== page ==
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Circuit court erred in excluding expert testimony on Daubert grounds

Unity Bayer v. Brian D. Dobbins, M.D., 2016 WI App 65; case activity (including briefs)

We note this decision in a civil case because it involves the application of the Daubert test, a still relatively undeveloped area of law, and may assist practitioners in making arguments for (or against) the admission of expert evidence.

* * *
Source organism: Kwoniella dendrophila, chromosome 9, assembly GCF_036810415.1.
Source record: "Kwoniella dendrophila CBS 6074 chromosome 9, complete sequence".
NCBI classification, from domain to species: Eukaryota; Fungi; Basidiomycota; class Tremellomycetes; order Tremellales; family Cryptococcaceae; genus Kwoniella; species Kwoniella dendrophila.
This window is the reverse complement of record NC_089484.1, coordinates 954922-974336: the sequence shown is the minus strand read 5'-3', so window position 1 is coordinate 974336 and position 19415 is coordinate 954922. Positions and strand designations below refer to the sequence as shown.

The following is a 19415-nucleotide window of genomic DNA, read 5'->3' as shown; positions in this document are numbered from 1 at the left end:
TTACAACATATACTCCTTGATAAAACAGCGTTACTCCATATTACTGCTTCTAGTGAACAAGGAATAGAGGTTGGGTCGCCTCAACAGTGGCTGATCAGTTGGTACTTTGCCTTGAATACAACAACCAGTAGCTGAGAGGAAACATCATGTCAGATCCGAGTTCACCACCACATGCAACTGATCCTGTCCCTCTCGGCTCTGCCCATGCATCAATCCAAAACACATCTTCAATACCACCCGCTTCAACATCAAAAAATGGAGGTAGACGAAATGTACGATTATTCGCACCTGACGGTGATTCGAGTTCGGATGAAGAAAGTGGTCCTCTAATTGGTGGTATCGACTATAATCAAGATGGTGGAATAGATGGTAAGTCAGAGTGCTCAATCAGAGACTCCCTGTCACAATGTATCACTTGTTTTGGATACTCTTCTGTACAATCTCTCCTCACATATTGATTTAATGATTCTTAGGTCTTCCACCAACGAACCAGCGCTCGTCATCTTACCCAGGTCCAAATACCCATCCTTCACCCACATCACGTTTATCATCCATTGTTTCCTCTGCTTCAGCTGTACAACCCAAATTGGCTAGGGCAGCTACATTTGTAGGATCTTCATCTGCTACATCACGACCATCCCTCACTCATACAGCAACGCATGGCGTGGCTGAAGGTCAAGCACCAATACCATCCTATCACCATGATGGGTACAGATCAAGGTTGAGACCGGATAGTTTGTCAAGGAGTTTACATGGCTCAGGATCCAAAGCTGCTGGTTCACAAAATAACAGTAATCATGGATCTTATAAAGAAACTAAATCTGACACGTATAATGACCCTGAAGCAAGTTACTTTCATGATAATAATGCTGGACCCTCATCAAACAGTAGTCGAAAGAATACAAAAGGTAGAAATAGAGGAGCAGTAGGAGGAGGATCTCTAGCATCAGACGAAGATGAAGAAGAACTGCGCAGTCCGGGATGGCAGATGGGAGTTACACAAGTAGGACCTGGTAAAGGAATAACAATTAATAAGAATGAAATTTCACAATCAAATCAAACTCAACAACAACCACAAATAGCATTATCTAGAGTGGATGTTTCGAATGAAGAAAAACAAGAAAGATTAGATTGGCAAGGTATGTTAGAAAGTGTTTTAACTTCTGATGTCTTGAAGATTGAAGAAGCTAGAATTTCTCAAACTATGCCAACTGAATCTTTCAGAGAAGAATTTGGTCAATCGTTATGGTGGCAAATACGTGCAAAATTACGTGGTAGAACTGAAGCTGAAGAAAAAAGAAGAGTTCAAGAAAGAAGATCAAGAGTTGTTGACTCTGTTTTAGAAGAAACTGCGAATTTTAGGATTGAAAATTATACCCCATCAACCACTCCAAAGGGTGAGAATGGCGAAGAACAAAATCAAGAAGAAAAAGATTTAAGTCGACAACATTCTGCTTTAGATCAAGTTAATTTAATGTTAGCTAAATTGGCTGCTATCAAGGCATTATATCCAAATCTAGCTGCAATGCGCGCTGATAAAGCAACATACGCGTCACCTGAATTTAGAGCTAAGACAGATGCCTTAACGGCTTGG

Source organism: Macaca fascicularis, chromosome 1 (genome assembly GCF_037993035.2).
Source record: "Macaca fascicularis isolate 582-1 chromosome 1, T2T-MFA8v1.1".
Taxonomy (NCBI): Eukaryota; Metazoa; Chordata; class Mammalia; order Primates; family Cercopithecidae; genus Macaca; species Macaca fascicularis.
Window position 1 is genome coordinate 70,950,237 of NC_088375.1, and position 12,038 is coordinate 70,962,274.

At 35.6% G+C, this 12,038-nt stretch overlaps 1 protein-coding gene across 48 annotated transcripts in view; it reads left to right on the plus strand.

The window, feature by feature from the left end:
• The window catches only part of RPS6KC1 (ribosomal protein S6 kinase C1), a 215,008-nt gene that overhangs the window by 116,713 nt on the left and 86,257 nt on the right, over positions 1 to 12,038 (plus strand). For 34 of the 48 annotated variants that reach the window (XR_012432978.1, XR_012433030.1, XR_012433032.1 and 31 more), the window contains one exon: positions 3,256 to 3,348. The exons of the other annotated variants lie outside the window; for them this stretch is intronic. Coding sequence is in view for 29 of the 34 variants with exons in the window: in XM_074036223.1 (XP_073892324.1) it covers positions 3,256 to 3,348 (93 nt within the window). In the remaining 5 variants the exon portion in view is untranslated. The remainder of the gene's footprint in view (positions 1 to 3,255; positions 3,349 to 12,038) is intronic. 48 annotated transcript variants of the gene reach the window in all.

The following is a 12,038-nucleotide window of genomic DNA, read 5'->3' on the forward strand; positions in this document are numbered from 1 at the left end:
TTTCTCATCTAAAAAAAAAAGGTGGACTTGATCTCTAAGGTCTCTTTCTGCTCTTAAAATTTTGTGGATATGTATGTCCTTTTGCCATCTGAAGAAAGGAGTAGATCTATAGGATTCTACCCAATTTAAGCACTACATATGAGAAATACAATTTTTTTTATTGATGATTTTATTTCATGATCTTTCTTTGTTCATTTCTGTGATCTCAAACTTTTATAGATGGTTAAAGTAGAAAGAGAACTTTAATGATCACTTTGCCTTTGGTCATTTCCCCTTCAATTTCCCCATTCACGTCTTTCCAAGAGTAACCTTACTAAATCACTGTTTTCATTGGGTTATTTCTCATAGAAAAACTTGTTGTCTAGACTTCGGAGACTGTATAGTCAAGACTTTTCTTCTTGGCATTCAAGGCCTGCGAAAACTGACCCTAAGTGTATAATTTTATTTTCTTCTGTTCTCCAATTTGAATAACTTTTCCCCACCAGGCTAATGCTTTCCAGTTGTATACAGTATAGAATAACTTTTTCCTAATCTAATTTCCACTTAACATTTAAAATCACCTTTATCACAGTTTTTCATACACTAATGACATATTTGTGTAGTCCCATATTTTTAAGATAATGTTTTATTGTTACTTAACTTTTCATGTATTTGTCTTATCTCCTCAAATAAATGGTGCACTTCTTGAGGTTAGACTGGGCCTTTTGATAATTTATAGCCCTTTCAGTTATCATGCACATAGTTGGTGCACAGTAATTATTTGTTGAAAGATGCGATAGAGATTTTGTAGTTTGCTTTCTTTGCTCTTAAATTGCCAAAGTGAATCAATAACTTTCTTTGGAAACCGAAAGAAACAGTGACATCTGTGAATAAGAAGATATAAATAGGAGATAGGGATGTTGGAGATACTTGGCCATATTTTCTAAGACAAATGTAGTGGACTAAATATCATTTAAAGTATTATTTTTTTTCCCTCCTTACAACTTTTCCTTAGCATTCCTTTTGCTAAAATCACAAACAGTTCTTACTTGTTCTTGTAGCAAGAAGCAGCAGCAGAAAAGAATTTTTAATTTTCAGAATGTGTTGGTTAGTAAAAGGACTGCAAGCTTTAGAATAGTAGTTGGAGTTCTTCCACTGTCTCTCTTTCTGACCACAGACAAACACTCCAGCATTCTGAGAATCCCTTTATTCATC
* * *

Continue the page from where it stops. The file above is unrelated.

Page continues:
The circuit court excluded as unreliable expert testimony proffered by a defendant doctor in a medical malpractice test. The circuit court relied on several mistaken grounds: First, the court read into the scientific literature on the topic at issue (brachial plexus injuries) a distinction that the literature didn’t in fact make. (¶¶8-9, 23). Second, the court failed to address most of the 20-plus peer-reviewed publications the defense experts cited in support of their opinions. (¶¶8-9, 24). Finally, the court didn’t address one of the defense experts, who’d actually performed research and published articles on her research. (¶¶11-12, 25). And, while the plaintiffs criticize the defense experts’ conclusions, those criticisms of course go to weight, not admissibility. (¶¶29-30).

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